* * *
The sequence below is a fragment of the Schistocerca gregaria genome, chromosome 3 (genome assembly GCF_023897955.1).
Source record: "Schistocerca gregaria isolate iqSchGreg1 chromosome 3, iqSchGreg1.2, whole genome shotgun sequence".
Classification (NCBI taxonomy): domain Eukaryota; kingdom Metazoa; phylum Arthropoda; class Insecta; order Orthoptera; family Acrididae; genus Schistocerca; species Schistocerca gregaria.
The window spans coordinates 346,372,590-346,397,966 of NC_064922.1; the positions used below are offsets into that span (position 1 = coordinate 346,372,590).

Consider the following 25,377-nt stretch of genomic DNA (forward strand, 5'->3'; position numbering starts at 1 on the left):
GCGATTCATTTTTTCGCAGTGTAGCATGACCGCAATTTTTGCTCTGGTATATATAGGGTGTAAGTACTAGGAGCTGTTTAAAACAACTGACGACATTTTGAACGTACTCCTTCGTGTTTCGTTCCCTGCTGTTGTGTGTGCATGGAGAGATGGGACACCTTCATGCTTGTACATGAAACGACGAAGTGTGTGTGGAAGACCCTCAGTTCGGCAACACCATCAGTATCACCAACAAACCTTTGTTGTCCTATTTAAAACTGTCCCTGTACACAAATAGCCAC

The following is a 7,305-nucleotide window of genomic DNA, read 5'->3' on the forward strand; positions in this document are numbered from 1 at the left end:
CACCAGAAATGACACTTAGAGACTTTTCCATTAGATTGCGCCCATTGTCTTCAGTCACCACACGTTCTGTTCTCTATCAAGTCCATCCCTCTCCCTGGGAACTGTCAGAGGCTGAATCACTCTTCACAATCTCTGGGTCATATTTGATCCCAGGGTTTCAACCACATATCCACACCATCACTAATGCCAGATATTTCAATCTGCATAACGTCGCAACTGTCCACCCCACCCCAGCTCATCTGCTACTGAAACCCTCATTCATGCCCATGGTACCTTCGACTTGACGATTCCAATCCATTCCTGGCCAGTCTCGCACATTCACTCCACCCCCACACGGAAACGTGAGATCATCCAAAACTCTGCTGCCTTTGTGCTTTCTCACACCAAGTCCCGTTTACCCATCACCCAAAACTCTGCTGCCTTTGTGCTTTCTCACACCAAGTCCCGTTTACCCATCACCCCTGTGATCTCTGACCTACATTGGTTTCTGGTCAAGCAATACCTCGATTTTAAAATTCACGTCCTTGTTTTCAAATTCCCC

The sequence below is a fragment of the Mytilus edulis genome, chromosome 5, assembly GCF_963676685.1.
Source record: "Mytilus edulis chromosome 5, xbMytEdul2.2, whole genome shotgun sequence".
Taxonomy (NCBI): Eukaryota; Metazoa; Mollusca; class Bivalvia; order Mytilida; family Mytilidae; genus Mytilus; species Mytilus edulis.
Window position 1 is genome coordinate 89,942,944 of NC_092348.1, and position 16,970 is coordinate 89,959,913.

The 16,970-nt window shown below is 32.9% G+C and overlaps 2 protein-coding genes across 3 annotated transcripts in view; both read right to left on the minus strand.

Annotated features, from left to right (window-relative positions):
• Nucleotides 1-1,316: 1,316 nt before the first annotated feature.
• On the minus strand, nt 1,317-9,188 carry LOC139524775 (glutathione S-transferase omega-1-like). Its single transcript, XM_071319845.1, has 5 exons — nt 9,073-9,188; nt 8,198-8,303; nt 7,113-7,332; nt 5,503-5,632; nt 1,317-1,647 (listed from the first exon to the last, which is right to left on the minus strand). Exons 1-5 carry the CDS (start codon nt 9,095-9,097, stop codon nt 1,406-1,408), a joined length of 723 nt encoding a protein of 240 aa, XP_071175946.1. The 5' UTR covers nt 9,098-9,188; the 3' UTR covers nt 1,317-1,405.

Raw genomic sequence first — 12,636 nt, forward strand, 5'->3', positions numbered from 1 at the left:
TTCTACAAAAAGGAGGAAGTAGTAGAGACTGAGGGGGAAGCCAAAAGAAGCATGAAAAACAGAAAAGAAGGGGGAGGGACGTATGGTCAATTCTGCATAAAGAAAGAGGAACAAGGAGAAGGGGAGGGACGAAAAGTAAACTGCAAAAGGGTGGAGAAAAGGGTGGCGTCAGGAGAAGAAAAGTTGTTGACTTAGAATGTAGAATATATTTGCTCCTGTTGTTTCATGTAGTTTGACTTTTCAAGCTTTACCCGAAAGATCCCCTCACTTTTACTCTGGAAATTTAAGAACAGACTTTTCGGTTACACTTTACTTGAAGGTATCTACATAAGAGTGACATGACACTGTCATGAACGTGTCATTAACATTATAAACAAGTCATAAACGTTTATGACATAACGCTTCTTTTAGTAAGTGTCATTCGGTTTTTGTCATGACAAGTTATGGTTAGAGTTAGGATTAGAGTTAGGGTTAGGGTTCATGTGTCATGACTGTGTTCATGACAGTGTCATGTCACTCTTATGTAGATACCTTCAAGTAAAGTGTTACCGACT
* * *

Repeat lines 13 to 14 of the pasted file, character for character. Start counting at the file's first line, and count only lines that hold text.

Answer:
The 16,970-nt window shown below is 32.9% G+C and overlaps 2 protein-coding genes across 3 annotated transcripts in view; both read right to left on the minus strand.

Annotated features, from left to right (window-relative positions):